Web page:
My radio program had been syndicated for a while and my career was taking off. The older kids were transitioning out of the house and I found a farm (a life-long dream) to move myself and the three left at home to. Just three. Shaylah, now aged 12, Zacky 7, and TK 6. I renovated the farmhouse and built three bedrooms for three kids. One. Two. Three.
And oh… I dated a wonderful man briefly, a pastor with a young adult daughter who had a baby of her own. I fell in love with this earnest young woman, who had never had a mother in her life… Adult adoption? Yeah, it’s a thing. Lonika, my number 8, has never lived with me but became my daughter when she was well into her 20’s, and, I gained a granddaughter close to the boy’s age, all in one fell-swoop!
This plan was working until my attention was steered toward a Liberian refugee camp in Ghana, West Africa. Point Hope was re-born and soon I brought into my home and heart, Angel and Blessing, welcomming numbers 9 and 10! Surely this was enough!
Nooooo, because a few years later, Sammy, (#11) who had spent 15 years in an orphanage, and Bridget (#12) who had a personal horror story she shouldn’t have even survived, wandered into my life, my heart, and my home.
And then Blessings little sister, Delilah, my Lucky 13, whom I had been taking care of in Africa, became critically ill, and the birth mother, critically uncaring.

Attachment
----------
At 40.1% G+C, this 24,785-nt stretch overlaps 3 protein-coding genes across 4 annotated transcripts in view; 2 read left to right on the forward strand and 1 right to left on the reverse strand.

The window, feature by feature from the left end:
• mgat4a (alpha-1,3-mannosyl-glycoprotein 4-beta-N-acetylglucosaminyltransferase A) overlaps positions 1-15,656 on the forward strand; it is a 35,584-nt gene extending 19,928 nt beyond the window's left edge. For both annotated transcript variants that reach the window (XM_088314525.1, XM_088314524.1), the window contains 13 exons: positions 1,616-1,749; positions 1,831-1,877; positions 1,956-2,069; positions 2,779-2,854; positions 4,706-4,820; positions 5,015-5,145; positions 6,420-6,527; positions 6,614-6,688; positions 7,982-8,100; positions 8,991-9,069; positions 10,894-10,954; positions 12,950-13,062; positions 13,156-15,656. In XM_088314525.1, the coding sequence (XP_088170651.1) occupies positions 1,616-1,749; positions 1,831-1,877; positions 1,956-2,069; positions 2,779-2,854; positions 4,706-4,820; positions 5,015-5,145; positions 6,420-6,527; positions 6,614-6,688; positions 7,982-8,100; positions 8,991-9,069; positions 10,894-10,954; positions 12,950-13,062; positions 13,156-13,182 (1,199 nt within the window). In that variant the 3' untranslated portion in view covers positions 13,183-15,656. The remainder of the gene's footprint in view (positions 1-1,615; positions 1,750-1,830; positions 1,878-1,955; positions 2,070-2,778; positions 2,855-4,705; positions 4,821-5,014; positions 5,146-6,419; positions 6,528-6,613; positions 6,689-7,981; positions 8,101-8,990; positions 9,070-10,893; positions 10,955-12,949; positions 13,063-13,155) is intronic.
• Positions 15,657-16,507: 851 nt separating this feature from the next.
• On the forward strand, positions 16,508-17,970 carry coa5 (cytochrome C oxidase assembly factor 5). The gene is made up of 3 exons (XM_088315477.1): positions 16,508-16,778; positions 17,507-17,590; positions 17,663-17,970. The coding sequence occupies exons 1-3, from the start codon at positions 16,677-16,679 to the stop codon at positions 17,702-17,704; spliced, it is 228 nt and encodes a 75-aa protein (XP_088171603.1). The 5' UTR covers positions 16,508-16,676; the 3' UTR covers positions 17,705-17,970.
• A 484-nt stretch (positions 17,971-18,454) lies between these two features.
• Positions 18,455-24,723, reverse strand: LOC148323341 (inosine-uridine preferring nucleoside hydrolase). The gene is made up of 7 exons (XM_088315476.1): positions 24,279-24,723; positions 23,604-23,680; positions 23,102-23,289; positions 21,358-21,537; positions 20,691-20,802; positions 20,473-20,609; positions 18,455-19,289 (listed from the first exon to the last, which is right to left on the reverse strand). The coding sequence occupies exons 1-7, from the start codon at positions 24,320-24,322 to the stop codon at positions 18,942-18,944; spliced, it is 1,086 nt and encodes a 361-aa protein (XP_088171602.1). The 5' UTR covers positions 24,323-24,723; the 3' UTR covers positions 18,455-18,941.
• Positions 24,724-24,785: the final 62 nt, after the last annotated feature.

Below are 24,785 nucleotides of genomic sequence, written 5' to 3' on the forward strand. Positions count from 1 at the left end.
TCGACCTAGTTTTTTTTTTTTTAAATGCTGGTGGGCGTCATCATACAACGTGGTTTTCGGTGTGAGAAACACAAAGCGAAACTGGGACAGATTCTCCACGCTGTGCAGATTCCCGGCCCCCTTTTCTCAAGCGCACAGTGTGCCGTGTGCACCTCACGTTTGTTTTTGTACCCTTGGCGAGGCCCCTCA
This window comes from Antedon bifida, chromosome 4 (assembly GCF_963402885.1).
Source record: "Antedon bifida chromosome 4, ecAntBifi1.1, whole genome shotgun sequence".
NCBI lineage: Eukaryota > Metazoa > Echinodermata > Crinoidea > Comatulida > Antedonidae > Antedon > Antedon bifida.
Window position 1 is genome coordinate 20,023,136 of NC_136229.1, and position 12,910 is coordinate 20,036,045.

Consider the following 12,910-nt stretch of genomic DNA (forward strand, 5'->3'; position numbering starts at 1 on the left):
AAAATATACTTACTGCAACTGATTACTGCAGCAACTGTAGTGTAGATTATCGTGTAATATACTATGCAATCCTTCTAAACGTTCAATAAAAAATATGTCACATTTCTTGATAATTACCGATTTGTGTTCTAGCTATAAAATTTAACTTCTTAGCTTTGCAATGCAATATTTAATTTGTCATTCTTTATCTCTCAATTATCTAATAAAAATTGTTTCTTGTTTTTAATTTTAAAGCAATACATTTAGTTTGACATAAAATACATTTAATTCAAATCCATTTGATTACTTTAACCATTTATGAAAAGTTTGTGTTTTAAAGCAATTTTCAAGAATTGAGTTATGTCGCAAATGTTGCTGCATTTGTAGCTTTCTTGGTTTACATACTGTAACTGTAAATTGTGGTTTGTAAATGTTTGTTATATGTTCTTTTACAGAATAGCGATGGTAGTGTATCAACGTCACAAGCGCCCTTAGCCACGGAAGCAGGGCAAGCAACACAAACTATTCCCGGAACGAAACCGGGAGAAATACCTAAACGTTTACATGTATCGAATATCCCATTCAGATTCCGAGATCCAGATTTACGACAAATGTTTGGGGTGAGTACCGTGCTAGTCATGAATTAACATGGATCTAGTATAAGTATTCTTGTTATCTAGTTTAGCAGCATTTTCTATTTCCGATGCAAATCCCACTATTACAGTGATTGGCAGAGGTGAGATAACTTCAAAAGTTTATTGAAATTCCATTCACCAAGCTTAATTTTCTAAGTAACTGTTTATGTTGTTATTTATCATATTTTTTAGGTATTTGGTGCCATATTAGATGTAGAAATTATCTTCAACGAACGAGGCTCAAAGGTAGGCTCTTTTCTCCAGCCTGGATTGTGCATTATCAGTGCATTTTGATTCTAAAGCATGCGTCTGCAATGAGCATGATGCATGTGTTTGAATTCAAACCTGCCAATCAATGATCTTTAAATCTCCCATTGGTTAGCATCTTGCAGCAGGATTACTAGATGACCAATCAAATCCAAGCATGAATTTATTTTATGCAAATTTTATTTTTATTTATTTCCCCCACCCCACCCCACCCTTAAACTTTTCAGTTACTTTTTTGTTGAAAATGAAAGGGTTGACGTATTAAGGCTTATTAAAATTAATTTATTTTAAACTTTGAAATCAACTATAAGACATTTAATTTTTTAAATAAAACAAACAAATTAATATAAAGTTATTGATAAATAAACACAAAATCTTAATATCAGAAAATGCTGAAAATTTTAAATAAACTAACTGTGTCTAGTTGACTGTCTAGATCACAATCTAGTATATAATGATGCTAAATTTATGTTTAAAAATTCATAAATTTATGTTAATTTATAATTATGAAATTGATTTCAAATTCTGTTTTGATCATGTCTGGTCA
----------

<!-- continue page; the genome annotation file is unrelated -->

And then their little brother, Baby Paul - whom I was also caring for in Africa, and who had been dropped off with Point Hope personnel because their mother had decided he too, was not worth her time or attention.
And here I am - a mother of 14 (or will be as soon as Bae Paul’s process is complete).
Before bringing Sammy and Bridget home, I married Paul. We’d dated for 6 years and as a father of 5 grown children, he was looking forward to a child-free retirement. Hahaha!
He loves this crazy menagerie as much as me and is so stinkin’ in love with Baby Delilah and Baby Paul, to whom he is their Papa.
Last week I found myself in Washington DC, speaking to the US Senate Committee on Foreign Relations about the crisis facing inter-country adoptions. It was important to me to be there, and share my story, because International adoptions have slowed to a trickle - down over 80% since 2004 and may cease all together. This means there are hundred of thousands of children that need homes. Children who are the victims of civil war, disease, famine… Children that have been ostracized because of physical or mental impairments, which are looked upon as a cursed in many societies... Children born female, which don’t have the same value as males…
When I completed my first international adoption in 2006, my children were two of 26,000 adopted from foreign countries. last year there was 4,200. This is a crisis.
I was also given the great honor of being inducted into the National Council for Adoptions, Adoption Hall of Fame, for my support of, commitment to, and involvement with building my family through the process of adoption and for founding Point Hope, a voice for forgotten children.
Here’s some statistics on the US foster care system that will shock you. There are over 486,000 in the foster care system right now. About 20,000 “aged-out” last year; that is, they reached the age of 18 (20 in some places,) were turned out of the temporary living placements they’d been given, and financial support ended. I ask people, “How many of you have an 18-25 year old child? Are they ready to be 100% self reliant? Who do they call when a tooth breaks, when their heart breaks, when they’ve been in a fender bender?” Another alarming reality; 80% of children - boys especially - who have spent time in the foster care system will be in jail before age 25.